In an order issued by a unanimous three-judge panel of the U.S. Court of Appeals for the Ninth Circuit, U.S. District Court Judge Virginia Phillips's judgment halting the worldwide enforcement of "Don't Ask, Don't Tell" as a result of her decision in Log Cabin Republicans v. United States has been put back in effect.
DADT cannot be enforced, per the order, unless the government gets a stay of the order from either the Ninth Circuit or the U.S. Supreme Court pending an appeal of today's decision.
Cynthia Smith, a Department of Defense spokeswoman, tells Metro Weekly that Pentagon officials "are studying the ruling with the Department of Justice" but added, "We will of course comply with orders of the court, and are taking immediate steps to inform the field of this order."
The three-judge panel -- Judges Alex Kozinski, Kim Wardlaw and Richard Paez -- decided to lift the appellate court's earlier stay of Phillips's order pending the appeal of the LCR case because, the judges write, "The circumstances and balance of hardships have changed, and appellants/cross-appellees can no longer satisfy the demanding standard for issuance of a stay."
Among the circumstances cited by the court are the July 1 filing in Karen Golinski's federal case seeking health insurance benefits for her wife and the related earlier Feb. 23 letter from Attorney General Eric Holder declaring that he and President Barack Obama had decided that heightened scrutiny applies to classifications -- such as DADT.
The judges also note that "the process of repealing Section 654 [-- the DADT law --] is well underway, and the preponderance of the armed forces are expected to have been trained by mid-summer." Smith echoed this fact, writing to Metro Weekly, "[I]mplementation of the DADT repeal voted by the Congress and signed in to law by the President last December is proceeding smoothly, is well underway, and certification is just weeks away."
Alex Nicholson, the executive director of Servicemembers United and a plaintiff in the case, issued a statement, saying, "With the wait for certification dragging out beyond a reasonable time frame, the Court has once again stepped in to require the Pentagon to stop enforcing 'Don't Ask, Don't Tell,' and this time it very well may be for good."
Obama signed the Don't Ask, Don't Tell Repeal Act into law on Dec. 22, 2010 -- 200 days ago this Sunday, July 10. On June 29, at a White House LGBT Pride Month Reception, President Obama said that the certification required under the act -- by him, the defense secretary and the chairman of the Joint Chiefs of Staff -- would be coming in a matter of "weeks, not months."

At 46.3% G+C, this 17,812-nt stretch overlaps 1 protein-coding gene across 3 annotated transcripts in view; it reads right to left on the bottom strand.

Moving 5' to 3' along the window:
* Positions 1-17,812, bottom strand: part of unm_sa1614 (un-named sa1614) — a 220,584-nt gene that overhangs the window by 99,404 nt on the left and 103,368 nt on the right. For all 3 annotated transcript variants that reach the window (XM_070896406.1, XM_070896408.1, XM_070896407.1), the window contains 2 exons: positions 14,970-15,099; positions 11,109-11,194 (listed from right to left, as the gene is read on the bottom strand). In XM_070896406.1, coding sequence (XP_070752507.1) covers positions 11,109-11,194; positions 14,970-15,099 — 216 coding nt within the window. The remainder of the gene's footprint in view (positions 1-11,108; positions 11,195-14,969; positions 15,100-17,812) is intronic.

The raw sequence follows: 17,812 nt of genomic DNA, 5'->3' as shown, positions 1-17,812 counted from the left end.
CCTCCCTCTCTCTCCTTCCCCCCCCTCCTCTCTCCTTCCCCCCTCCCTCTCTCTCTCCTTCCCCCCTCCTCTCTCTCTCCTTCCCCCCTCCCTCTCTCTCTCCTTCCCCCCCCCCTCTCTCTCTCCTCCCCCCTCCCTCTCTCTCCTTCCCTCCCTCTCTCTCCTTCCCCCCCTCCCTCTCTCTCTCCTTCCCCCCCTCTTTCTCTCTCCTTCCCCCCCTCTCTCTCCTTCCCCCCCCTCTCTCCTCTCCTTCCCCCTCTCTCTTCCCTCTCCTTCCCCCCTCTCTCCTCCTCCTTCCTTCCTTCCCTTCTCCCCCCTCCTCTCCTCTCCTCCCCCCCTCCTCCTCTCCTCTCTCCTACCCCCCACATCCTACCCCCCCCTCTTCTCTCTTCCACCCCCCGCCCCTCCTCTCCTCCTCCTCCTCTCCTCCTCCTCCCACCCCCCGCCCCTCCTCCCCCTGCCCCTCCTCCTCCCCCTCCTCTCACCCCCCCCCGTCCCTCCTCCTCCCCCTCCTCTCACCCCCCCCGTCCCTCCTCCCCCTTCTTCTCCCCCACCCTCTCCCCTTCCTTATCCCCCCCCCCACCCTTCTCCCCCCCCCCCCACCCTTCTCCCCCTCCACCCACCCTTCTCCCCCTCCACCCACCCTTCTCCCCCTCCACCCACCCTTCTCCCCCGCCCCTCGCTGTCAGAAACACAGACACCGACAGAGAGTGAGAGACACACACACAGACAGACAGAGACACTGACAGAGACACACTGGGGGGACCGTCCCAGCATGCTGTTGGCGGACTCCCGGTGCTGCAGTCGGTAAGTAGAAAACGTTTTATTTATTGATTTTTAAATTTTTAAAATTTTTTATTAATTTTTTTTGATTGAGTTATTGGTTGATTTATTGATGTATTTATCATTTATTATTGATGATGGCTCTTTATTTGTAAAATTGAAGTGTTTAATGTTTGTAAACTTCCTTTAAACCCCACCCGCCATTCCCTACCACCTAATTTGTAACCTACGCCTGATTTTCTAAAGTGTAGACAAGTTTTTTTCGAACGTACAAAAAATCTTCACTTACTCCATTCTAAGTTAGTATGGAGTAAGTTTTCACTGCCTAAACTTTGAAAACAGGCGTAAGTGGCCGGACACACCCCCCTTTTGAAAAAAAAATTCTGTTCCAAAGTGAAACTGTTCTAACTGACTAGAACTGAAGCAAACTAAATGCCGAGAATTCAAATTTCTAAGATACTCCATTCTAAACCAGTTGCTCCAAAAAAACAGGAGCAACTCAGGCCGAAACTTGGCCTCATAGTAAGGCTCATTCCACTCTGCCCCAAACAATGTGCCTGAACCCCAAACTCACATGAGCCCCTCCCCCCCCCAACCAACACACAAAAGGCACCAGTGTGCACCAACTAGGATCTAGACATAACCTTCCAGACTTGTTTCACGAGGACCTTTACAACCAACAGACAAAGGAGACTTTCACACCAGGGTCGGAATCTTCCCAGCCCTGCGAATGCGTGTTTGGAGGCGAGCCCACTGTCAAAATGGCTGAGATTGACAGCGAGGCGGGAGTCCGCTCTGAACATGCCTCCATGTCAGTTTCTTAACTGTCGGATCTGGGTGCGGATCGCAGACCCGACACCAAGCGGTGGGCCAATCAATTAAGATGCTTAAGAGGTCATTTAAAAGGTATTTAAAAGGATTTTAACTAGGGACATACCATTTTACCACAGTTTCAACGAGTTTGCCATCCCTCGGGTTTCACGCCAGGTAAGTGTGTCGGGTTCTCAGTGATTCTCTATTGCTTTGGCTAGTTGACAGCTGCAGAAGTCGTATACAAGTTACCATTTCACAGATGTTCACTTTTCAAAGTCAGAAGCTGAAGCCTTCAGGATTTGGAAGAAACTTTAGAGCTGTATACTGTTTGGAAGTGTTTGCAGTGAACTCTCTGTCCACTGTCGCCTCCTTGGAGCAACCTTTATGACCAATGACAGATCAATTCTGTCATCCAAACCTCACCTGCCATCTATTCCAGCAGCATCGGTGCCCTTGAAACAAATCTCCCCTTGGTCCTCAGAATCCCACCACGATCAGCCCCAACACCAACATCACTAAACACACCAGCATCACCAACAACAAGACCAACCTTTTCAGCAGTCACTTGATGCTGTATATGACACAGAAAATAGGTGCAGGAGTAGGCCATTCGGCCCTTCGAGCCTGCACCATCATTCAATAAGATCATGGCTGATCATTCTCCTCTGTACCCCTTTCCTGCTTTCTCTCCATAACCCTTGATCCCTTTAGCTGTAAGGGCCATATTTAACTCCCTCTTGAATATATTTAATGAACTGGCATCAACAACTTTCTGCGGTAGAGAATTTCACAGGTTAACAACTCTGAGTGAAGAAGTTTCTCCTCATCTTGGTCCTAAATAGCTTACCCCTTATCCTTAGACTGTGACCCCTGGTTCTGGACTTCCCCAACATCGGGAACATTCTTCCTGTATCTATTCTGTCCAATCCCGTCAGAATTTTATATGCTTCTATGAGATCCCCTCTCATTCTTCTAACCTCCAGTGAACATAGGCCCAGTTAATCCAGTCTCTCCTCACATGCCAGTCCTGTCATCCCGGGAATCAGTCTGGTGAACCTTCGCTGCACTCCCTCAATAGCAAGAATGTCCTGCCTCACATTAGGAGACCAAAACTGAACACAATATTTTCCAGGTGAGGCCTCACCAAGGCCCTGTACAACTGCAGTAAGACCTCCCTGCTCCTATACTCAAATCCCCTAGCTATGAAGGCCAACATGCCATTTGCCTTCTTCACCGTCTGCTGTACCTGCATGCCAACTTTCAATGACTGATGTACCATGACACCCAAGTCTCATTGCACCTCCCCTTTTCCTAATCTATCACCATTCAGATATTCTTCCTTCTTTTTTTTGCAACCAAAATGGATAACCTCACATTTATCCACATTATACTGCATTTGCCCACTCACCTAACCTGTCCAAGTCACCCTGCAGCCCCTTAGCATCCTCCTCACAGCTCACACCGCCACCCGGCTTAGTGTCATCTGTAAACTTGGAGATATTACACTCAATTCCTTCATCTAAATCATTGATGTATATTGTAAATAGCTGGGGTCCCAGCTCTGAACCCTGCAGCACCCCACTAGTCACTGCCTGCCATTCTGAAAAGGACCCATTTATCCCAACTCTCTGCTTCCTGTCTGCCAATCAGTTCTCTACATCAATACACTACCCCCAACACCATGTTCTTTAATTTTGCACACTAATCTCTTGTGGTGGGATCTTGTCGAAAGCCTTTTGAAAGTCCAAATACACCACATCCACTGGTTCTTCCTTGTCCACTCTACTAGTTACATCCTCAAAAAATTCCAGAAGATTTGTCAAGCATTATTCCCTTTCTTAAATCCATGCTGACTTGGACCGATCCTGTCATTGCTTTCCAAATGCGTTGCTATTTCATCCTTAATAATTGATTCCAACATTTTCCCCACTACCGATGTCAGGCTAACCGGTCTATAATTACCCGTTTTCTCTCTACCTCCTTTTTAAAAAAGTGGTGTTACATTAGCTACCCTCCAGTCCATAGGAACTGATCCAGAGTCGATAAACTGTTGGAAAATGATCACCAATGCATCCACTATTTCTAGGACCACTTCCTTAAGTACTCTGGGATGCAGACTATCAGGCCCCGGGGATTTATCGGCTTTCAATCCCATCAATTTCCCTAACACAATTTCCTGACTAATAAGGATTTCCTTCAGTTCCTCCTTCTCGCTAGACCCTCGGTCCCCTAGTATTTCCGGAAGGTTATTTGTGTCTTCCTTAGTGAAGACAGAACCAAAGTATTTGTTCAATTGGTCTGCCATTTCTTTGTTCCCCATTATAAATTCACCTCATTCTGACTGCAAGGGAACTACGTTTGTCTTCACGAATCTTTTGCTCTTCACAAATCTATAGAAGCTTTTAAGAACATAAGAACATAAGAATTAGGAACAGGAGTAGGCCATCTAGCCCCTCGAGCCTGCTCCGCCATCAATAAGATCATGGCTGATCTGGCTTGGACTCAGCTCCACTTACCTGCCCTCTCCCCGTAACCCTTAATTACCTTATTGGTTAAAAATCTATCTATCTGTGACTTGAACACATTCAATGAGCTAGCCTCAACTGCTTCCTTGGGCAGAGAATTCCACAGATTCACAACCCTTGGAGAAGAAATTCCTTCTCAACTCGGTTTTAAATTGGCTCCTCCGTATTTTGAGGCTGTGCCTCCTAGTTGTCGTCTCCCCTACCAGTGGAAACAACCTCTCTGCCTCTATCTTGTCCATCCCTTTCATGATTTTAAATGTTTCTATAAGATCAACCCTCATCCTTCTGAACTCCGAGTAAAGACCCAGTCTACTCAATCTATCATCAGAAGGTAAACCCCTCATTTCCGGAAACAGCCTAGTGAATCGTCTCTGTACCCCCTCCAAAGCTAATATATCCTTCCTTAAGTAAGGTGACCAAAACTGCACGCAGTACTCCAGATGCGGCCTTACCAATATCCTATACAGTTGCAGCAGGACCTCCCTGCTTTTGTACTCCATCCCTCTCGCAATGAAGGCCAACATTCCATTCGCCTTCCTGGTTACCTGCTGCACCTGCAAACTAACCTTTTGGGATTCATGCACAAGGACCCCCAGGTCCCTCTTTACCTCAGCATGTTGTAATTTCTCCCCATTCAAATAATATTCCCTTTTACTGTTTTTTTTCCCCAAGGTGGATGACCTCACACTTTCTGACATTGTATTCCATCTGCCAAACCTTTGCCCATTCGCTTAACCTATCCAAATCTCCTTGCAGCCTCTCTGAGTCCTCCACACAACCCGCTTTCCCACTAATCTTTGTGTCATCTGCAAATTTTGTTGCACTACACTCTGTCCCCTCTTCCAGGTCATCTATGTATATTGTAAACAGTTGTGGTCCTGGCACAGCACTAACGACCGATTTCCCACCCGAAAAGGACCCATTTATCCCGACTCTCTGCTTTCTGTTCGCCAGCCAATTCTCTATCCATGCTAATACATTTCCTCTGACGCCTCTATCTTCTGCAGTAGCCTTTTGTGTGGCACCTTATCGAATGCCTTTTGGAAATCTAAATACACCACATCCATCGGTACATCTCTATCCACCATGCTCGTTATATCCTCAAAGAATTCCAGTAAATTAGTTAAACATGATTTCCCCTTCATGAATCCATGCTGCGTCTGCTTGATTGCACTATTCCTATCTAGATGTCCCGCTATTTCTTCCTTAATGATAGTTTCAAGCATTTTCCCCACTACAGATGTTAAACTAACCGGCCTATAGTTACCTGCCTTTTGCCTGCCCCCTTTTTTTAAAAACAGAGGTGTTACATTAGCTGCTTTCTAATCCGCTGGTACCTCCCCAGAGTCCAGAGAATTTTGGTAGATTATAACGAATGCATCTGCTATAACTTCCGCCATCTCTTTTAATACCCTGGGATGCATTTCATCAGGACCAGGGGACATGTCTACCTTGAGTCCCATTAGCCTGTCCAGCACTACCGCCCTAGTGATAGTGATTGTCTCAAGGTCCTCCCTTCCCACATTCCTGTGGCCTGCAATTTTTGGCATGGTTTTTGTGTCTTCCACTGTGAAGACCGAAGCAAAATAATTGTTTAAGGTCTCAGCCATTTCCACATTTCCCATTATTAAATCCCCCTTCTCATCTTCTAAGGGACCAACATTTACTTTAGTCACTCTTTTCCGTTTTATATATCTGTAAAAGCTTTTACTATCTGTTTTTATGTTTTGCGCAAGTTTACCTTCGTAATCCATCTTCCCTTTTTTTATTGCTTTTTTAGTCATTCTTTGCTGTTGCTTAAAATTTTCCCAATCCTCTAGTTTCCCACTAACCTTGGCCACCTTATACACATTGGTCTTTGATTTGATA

Nicholson noted today, "I am proud to have worked personally worked with Log Cabin on this case for more than five years now and to have represented the gay military community as the sole named veteran on this lawsuit."
LCR executive director R. Clarke Cooper said in a statement, "As a captain in the United States Army Reserve, I have observed the reactions of my colleagues to the Department of Defense's move toward open service, and can say with complete confidence that our military is ready, willing and able to take this step. Log Cabin Republicans are proud of our role in ending this unconstitutional and un-American policy once and for all."
Aubrey Sarvis, the executive director of Servicemembers Legal Defense Network, praised the Ninth Circuit while noting in a statement that the move could have been rendered unnecessary if the administration had proceeded more quickly with certification.
"Today's decision by the Ninth Circuit Court of Appeals is most welcomed. It's the hope of Servicemembers Legal Defense Network that this favorable ruling will not be challenged by the Defense Department," he said. "In fact, this whole matter could have been avoided had we had certification back in the spring. It's time to get on with that important certification, end the DADT confusion for all service members, and put a final end to this misguided policy."
Human Rights Campaign president Joe Solmonese concurred with Sarvis, noting, "With troops trained on the new policy and senior military leaders having said the process is working without significant disruption, DADT is on its last legs. The time for certification is now in order to clearly and plainly wipe this damaging law off the books once and for all."
Leslie Cooper, senior staff attorney with the ACLU Lesbian Gay Bisexual and Transgender Project, said in a statement, "Today's ruling underscores the fact that there is no reason for leaving this discriminatory policy on the books. The Department of Defense must certify its repeal as soon as possible so all service members can serve their country with honesty and dignity."
In addition to lifting the stay, the Ninth Circuit set arguments on the appeal of the merits of the LCR case itself -- as opposed to the stay of Phillips's order pending the appeal, which was what the judges altered today -- for the week of Aug. 29.
White House and Justice Department spokespersons did not respond to requests for comment.
Read the order: 111.pdf